In the sermon in this Sunday's mass, the readings of which are about the rich and the poor and handling wealth, the priest quoted three phenomena as reflecting the situation of social inequality today:
One in seven people in such an affluent country as the United States are living in poverty.
About forty percent of the wealth in China are controlled by about one hundred people.
About forty percent of the wealth in Hong Kong are controlled by about one thousand people.
This is in line with Nassim Nicholas Taleb's notion, as elaborated in The Black Swan, that in the modern era, wealth belongs to "Extremistan", not "Mediocristan" as many people assume. The two terms need some explanation. Extremistan is a hypothetical province in which "inequalities are such that one single observation can disproportionately impact the aggregate, or the total". Mediocristan, on the contrary, is a utopian province where individual instances, even the largest observations, do not significantly change the aggregate or the total. Broadly speaking, man-made, social matters such as company size, income and book sales belong to Extremistan whereas physical matters such as height, weight and calorie consumption belong to Mediocristan. To illustrate this, imagine two samples of 100,000 people each. One is a sample of people of different heights. The other is a sample of people of different incomes. Compare the effects on the averages of the two samples by adding the world's tallest person to the first sample and the world's wealthiest person to the second sample. Adding the world's tallest person, a Turkish man with a height of 8 ft 1 in, to the fist sample will only make a minimal difference to the average height of the first sample, but adding Bill Gates to the second sample will certainly have a significant effect on the average income of the second sample. Taleb argues that in modern times, not only are there more domains belonging to Extremistan but also the effect of some very few individuals on the collective is more significant, to the extent that it is almost like "winners take all".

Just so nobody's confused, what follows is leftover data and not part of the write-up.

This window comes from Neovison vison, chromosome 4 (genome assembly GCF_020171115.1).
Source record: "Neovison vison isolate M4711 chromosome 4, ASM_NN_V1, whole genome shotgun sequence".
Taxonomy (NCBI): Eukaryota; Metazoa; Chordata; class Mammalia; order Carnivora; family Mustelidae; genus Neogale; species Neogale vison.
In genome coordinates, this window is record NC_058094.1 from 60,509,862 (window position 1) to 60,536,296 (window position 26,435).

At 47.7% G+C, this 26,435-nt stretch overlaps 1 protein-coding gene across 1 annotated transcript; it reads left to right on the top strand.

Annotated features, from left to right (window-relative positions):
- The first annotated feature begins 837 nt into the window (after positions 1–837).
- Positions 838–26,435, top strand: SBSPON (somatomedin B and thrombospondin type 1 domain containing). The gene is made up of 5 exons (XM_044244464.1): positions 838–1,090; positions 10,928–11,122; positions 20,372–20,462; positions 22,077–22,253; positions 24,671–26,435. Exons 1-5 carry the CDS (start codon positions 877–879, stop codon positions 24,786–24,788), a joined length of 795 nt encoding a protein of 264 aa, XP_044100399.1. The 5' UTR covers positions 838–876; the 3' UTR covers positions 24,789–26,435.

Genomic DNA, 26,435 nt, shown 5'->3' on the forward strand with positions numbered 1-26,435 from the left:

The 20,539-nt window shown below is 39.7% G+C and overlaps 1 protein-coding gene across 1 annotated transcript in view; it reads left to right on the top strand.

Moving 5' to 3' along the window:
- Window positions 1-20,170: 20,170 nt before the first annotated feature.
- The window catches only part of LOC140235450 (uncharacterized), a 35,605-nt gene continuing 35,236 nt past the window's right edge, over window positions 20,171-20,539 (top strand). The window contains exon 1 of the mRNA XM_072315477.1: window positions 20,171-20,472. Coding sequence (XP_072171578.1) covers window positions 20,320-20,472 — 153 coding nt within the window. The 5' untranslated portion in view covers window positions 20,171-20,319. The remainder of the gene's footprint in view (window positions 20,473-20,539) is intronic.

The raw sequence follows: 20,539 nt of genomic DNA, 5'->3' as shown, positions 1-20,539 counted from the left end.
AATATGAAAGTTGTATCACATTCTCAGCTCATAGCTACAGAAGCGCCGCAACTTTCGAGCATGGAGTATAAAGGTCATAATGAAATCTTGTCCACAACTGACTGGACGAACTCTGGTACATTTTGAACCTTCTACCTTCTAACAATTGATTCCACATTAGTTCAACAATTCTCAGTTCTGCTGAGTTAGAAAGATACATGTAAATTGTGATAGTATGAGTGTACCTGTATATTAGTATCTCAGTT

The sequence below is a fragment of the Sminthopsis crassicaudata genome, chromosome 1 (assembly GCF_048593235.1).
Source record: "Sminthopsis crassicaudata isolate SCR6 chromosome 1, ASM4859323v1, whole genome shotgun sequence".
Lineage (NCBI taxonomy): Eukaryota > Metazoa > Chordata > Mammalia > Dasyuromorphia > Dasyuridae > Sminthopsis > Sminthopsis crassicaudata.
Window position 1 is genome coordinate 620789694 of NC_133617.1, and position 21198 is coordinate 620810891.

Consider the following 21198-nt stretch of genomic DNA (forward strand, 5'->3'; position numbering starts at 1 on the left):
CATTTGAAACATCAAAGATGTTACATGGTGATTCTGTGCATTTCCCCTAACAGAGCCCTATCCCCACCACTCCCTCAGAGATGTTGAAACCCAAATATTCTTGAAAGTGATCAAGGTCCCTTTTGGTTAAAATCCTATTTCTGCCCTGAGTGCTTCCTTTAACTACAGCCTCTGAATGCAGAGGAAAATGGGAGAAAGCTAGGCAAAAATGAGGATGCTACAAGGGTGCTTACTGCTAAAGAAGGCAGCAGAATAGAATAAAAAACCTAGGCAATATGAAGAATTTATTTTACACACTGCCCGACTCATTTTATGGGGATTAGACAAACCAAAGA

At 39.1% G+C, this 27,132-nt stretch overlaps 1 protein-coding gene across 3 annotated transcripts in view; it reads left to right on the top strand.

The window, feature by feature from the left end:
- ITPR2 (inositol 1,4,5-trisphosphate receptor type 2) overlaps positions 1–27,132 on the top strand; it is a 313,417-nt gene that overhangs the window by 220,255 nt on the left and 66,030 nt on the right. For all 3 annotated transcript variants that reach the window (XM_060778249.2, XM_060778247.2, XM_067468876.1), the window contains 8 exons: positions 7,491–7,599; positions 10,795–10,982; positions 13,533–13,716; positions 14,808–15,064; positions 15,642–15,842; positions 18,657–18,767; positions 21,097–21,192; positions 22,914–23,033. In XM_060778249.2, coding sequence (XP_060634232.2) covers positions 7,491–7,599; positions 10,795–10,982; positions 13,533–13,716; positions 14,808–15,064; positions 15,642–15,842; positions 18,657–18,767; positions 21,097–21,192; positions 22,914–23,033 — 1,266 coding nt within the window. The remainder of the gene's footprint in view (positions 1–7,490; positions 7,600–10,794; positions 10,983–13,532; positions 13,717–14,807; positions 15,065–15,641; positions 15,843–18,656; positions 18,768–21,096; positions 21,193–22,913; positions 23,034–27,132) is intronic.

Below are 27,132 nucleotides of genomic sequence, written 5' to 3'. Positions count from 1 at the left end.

In terms of wealth, my own observation is that in my father's time it was possible for people to accumulate wealth through hard work and saving and narrow the difference between those who were rich and those who were not. Now, the gap is not only much wider but also much more difficult ot bridge. These days most young people have become increasingly frustrated and furious because they see themselves being exploited and deprived of opportunities for upward mobility. Such sentiments, if left unchecked and unchannelled, can potentially threaten social stability. Ruling parties have the responsibility to address such inequalities, but in Hong Kong the government has hardly any determination or commitment to do anything in this direction.